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EGM Review:
Wreckateer

By
Posted on July 23, 2012 AT 09:00am

What a wreck

Continuing on with the Xbox’s Summer of Arcade promotion is the one required Kinect title of the group: Wreckateer. Best described probably as a 3D Angry Birds clone, Wreckateer sees you play as an up and coming trainee in the lucrative world of…well…wrecking. 60 Goblin infested castles await you and your Scottish-accented trainers as you have been tasked by your king to clear the land of these green, smelly little hellspawns. And, of course, the only way to do that is to destroy the castles they now call home and send them packing.

The controls for the game are simple, and as proven with many Kinect titles in the past, the more simple the controls for the sensor to pick up, the better. All you have to do with Wreckateer is walk a step forward to grab your ballista launcher, step backwards to ready it, turn to aim, and spread your arms out to let go and let buck shot fly, hopefully demolishing all in the shot’s path. And so yes, the controls for Wreckateer actually work and don’t require constant recalibration like some other motion control games, and their simple appeal make them perfect for gamers of all ages.

The only other motion you have to worry about is raising your arms above your head to activate the special abilities of some of the shots you can use. With six special shots in all ranging from the lift shot, which you can boost in mid-air up to three times, to the split shot, which breaks up into four smaller pieces and scatters its chaos across the screen, the game has a bit of strategy to it in that looking ahead and saving certain shots for certain targets is critical to reaching the best score possible. And only by medaling with at least a bronze high score, can you advance to the next castle.

Unfortunately, even with the controls of the game being as solid and as responsive as they are (for a Kinect game anyway), the game play itself loses its appeal rather quickly. I love blowing stuff to kingdom come as much as the next guy, but 60 castles was a bit much to be standing in front of my TV for and most of them really just seemed like excuses to try to bloat the game into a slightly longer experience.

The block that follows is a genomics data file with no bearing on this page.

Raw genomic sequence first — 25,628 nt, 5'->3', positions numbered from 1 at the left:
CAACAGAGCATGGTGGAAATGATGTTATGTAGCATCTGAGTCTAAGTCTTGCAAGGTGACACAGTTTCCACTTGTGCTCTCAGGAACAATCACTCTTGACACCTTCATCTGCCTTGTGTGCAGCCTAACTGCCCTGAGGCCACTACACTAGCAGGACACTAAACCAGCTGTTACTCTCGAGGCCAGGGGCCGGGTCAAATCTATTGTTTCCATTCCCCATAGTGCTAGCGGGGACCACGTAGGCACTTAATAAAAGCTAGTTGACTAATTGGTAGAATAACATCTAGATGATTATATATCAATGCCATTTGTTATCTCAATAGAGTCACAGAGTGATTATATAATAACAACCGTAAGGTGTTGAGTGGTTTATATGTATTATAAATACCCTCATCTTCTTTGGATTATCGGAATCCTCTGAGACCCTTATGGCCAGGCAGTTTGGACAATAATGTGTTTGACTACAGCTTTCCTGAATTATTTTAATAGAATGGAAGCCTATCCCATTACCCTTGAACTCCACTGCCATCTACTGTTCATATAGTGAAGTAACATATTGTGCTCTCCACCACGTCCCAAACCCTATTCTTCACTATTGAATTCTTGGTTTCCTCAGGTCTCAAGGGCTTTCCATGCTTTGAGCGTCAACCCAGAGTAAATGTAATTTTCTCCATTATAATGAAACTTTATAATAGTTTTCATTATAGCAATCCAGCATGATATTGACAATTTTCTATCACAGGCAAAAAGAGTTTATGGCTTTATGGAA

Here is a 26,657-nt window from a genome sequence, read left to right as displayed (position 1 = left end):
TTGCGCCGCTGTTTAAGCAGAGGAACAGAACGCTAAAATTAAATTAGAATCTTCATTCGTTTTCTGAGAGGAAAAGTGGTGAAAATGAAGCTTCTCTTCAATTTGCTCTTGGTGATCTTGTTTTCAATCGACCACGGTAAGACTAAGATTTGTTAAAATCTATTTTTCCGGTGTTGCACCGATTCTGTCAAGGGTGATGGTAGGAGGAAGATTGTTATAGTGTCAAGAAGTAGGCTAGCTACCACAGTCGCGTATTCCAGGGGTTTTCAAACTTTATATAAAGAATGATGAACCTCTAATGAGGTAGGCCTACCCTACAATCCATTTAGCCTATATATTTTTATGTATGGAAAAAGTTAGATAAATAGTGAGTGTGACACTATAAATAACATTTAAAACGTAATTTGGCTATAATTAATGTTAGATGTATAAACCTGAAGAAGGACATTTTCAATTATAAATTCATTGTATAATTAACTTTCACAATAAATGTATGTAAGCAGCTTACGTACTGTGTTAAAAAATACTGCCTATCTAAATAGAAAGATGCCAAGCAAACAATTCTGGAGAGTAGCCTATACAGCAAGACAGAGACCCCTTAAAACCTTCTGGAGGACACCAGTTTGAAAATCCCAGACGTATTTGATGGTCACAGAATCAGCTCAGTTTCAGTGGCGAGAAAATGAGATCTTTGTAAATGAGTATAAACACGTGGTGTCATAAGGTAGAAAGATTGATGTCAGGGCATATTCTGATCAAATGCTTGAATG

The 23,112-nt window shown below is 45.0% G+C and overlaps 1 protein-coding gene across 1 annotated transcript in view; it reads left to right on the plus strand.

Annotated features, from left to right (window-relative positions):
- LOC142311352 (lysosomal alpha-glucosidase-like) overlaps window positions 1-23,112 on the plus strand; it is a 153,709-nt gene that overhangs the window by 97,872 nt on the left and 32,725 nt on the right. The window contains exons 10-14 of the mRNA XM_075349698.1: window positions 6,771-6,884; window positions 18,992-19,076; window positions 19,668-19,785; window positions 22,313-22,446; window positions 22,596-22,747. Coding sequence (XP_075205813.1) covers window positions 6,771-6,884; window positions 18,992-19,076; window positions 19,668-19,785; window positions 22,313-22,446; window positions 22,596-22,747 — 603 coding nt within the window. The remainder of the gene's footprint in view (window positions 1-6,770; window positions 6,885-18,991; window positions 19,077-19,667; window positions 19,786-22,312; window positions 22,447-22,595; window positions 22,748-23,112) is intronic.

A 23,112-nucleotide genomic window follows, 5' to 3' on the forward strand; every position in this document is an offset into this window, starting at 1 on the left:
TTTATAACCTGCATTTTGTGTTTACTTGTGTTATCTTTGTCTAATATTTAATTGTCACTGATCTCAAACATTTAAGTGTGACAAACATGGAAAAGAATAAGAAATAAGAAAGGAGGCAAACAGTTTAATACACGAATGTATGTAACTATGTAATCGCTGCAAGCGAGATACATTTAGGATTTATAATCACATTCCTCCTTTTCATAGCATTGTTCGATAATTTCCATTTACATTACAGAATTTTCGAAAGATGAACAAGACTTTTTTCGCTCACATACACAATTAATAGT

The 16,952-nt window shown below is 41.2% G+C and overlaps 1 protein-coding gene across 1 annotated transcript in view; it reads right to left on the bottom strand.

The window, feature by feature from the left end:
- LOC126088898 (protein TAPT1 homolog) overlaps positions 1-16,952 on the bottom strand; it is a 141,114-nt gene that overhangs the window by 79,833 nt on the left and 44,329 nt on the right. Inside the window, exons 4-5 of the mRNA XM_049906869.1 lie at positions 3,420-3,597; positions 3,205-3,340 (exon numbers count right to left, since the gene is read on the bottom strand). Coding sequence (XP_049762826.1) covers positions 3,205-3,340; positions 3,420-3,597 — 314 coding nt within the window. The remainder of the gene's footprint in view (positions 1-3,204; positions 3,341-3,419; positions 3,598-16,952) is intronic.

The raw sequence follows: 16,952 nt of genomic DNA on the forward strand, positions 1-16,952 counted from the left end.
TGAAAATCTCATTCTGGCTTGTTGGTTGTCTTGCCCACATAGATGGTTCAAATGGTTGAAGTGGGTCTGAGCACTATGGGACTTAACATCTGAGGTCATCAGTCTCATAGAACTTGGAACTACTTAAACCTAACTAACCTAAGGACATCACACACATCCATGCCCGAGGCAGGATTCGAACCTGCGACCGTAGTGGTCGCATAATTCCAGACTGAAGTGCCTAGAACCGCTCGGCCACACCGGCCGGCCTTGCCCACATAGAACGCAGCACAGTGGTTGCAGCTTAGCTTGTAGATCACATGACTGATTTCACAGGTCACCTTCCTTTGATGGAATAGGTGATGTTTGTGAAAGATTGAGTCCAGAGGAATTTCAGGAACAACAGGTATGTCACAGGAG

My other major problem with the game is the hit detection. Often I would smash these massive, sprawling towers at their base, and when they came crashing down onto other parts of the castle, as I stood by proudly, like a mighty lumberjack after felling a redwood, much of the still standing castle wouldn’t see nary a brick crack after being pummeled by the concrete I brought raining down upon it. This proved frustrating as I longed to see towers and castle walls topple like dominos. And this is when the towers actually decided to fall. There were several instances where it looked like a single brick was holding towers up that should have fallen, again adding to my frustration as I fell just short of the computer generated high score due to the game blatantly ignoring several laws of science.

When all was said and done though, I reminded myself that at $10 (800 MSP) Wreckateer is the cheapest of the Summer of Arcade titles and even if it became dull or frustrating after a while, there was indeed some fun had, at least early on, and I could see this easily winning over a pre-teen audience.. And should it’s arcade-like game play, high score targets, and online leaderboards be your cup of tea, then this might prove worthwhile to a larger audience. The rest of us know however that it’s probably just a lot simpler to download Angry Birds for an even cheaper price tag and we won’t need to move around as much either.

SUMMARY: Entertaining at first, the repetitive grind of 60 cookie-cutter levels wears on you quickly in this Angry Birds clone.

  • THE GOOD: Simple controls that respond relatively well to the Kinect
  • THE BAD: Dull, repetitive game play becomes boring after short amount of time
  • THE UGLY: Having to listen to Scottish narrators for 60 levels

SCORE: 5.0

Wreckateer is a XBLA exclusive (Kinect required).

Ray Carsillo, Reviews Editor
Ray Carsillo has extensive roots in geek culture, as he’s written about videogames, comics, and movies for such outlets as Newsday.com, ESPNNewYork.com, Classic Game Room on YouTube, Collider.com, and Comicvine.com before finally settling into his role as EGM’s reviews editor. His main goal in life? To become king of all geek media, of course! Follow Ray’s exploits on Twitter: @RayCarsillo. Meet the rest of the crew.

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